As to Europe’s choice, given the PTSD (post-traumatic stress disorder) that it is still suffering, there seems to be very little room for Europe to maneuver, except for siding with the U.S. to assist Ukraine and defeat Russia. But in the mid to long term, a divided world of two camps will not serve Europe’s interests. First, Europe’s “strategic autonomy” will no longer be viable; second, unlike the acute geopolitical conflict between China and America, no geopolitical problems exist between China and Europe, so there is no need for Europe to confront China fiercely; third, Russia is, after all, a neighbor that Europe cannot move away from. Long-term tensions in Europe-Russia relations will not do Europe any good. Strategically in the medium and long term, the European countries are the key variables that determine the international structure. Whether Europe’s “strategic autonomy” can be truly achieved aside from the China-U.S.-Russia complexity, or Europe gets locked in a new dichotomy of confrontation in the shock waves of war, European leaders need to make a thoughtful and careful choice. 

China’s choice, in turn, will probably matter most. Over the past 40 years, China has developed and emerged by connecting with the world, not by disconnecting from it. China certainly has no intension nor reason to sever this interconnectedness. However, the consistent U.S. suppression of China over the past few years has provoked widespread indignation at all levels of the Chinese public. Were China to be led by such sentiment, it should do whatever is detrimental to the United States. Yet the result of so doing would be an accelerated decoupling from the West, which would probably in the end do great harm to China’s cause of national rejuvenation. Therefore, on the road ahead, the one and only strategic yardstick that China can use is whether it is conducive to its own development and rejuvenation. Meanwhile, for Europe and China, choices over the international order should not have the only two, as if destined to choose one on the southern bank or the other on the northern bank of the Rubicon. Europe will of course long remain an ally of the United States, while China and Russia are also the most important neighbors and partners. Nonetheless, this does not mean that China, the United States, Europe and Russia have no other choices but only to form two diametrically opposed blocs, divided by the Chu River and the Han Border, a valley separated the two ancient Chinese regimes once fought side by side against Tyrannical Qin Dynasty [2]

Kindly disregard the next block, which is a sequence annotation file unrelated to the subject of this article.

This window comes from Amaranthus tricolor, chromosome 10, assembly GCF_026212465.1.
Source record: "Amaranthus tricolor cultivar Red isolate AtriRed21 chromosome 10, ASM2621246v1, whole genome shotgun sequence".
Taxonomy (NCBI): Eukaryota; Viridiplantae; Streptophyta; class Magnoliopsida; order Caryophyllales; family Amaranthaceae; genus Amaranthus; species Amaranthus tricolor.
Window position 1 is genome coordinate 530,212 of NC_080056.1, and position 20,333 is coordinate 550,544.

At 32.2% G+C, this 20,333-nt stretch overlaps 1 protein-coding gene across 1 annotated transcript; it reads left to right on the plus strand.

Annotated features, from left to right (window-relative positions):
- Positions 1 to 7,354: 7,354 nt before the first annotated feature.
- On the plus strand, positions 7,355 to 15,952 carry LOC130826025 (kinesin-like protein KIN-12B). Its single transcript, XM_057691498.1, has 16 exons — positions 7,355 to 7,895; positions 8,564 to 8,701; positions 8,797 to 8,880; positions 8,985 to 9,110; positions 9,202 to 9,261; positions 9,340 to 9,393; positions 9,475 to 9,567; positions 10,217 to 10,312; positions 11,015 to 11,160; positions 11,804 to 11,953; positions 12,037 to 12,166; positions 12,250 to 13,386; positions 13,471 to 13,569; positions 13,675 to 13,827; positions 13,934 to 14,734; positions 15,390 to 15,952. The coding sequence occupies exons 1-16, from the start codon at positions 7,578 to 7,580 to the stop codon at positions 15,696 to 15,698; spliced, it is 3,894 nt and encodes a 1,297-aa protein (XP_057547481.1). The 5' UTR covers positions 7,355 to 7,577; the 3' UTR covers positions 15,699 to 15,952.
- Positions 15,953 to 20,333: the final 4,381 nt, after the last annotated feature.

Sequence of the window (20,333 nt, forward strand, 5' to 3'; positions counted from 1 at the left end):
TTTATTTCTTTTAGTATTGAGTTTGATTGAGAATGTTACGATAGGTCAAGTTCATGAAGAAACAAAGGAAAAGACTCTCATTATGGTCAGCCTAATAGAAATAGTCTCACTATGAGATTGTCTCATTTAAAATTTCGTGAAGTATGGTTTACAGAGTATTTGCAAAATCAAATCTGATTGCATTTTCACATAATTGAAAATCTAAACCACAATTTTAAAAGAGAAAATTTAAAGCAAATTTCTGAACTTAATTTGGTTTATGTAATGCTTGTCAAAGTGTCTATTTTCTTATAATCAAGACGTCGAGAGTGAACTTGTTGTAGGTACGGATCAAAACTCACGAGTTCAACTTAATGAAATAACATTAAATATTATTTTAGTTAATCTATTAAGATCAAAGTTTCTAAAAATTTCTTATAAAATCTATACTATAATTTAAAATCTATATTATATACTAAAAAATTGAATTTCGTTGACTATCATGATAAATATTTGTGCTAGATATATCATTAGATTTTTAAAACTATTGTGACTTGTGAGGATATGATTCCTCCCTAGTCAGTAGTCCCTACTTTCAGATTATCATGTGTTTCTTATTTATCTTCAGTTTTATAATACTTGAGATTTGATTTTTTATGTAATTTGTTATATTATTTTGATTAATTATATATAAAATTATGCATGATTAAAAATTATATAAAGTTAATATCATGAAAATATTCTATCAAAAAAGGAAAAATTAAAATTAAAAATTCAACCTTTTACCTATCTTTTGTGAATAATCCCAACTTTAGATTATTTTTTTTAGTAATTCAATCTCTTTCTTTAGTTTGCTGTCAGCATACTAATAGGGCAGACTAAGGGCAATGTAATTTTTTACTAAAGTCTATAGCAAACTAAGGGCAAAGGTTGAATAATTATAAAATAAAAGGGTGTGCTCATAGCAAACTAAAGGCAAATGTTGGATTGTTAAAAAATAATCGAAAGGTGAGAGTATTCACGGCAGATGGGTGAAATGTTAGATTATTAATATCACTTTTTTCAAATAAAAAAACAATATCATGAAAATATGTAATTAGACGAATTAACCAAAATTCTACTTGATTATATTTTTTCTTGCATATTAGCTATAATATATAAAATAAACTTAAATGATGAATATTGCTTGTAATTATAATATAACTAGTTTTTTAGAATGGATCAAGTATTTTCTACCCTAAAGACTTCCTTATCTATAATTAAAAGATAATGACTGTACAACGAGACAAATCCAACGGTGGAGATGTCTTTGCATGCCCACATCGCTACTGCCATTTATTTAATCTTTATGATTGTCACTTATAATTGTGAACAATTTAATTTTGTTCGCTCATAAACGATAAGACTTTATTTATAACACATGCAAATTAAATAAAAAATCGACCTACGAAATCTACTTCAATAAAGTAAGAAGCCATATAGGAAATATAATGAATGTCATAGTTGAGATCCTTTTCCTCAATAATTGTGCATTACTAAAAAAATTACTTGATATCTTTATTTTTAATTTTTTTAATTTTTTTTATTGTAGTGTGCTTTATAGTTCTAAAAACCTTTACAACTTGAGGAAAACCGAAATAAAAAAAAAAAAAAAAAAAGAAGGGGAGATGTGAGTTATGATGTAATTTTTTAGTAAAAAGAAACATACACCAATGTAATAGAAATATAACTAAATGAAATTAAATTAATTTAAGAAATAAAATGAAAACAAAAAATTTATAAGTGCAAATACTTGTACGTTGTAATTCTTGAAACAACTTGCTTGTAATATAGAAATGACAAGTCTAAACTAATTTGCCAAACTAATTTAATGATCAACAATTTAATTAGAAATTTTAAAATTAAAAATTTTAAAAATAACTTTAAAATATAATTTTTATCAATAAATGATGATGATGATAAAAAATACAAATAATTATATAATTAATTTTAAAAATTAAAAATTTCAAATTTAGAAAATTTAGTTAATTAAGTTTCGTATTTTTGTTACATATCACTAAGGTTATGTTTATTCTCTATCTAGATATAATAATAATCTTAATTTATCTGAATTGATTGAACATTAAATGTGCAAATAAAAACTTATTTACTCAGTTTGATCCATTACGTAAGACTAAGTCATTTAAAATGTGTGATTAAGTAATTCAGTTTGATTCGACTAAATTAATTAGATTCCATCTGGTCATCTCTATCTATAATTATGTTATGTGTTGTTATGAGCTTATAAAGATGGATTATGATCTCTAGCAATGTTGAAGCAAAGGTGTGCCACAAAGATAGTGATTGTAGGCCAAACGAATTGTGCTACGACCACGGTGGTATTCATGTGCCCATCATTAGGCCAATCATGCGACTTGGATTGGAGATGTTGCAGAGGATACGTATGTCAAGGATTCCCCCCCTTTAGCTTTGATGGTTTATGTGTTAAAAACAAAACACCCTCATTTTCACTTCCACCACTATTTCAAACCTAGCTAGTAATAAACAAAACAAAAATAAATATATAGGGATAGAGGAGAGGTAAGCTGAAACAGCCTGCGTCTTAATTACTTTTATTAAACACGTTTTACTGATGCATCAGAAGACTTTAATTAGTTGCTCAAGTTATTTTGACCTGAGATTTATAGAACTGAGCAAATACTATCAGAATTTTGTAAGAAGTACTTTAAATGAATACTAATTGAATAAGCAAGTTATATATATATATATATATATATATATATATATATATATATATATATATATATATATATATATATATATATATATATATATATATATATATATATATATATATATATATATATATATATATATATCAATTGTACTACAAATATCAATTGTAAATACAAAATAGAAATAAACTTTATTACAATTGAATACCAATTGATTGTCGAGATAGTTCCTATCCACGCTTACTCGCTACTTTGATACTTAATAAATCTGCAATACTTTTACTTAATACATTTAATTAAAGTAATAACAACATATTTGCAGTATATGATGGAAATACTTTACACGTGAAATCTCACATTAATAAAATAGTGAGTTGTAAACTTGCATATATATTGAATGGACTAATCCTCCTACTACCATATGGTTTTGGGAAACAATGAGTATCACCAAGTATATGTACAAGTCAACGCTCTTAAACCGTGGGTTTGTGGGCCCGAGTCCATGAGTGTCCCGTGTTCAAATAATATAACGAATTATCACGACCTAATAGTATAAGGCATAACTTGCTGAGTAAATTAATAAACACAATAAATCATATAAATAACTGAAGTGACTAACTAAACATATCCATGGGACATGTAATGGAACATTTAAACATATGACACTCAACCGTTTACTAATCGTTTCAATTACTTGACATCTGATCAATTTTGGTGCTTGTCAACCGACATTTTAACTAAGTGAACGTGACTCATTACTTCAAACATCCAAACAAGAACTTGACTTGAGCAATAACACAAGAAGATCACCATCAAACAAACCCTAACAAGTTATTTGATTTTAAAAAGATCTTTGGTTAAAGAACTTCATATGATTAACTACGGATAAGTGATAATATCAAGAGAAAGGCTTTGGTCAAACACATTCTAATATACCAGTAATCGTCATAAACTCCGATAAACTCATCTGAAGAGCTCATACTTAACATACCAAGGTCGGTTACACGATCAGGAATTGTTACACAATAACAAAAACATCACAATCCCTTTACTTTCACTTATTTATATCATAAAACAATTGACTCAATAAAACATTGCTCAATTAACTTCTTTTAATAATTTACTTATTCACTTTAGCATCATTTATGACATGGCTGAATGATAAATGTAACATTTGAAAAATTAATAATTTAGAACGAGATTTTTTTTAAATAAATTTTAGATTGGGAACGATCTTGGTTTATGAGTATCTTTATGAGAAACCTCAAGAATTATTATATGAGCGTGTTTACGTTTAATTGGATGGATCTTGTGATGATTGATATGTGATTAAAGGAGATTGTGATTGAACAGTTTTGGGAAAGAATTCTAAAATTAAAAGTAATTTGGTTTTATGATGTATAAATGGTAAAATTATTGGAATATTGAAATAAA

When Julius Caesar led his army across the Rubicon more than 2,000 years ago, the great founder of the Roman Empire left his famous saying: “alea iacta est” or “the die is cast.” Indeed, the course of human history is at times like a spinning dice -- we cannot predict when it will stop and what face it will eventually take. But human history is not entirely fatalistic and agnostic. Decision-makers make their decisions in a given historical time and space, and these decisions, when colliding with each other, will constitute history. Therefore, as we ask ourselves where do we go from here and wonder, the choices of key figures are crucial. Over 2000 years after Julius Caesar, Albert Einstein the great physicist proclaimed that “God does not play dice with the universe.” Yes, the Rubicon has been crossed, but it remains the responsibility of the countries and their leaders to choose each step forward with care. 


[1] In 49 B.C., Julius Caesar, the Roman consul over Gaul, was called back to Rome by the Senate. According to Roman law, any consul returning to Rome was forbidden to lead any army across the Rubicon, the river north of Rome, or else it would be considered treason. On January 10, Caesar led the Legio XIII Gemina across the Rubicon, and the Roman Civil War broke out. Caesar’s political opponent Pompey and some of the senators fled in haste. Thence the Roman Republic entered the age of the Empire. 

[2] The Chu River and the Han Border, is also literally referred to as the distinct middle line between two competing players on the Chinese chessboard.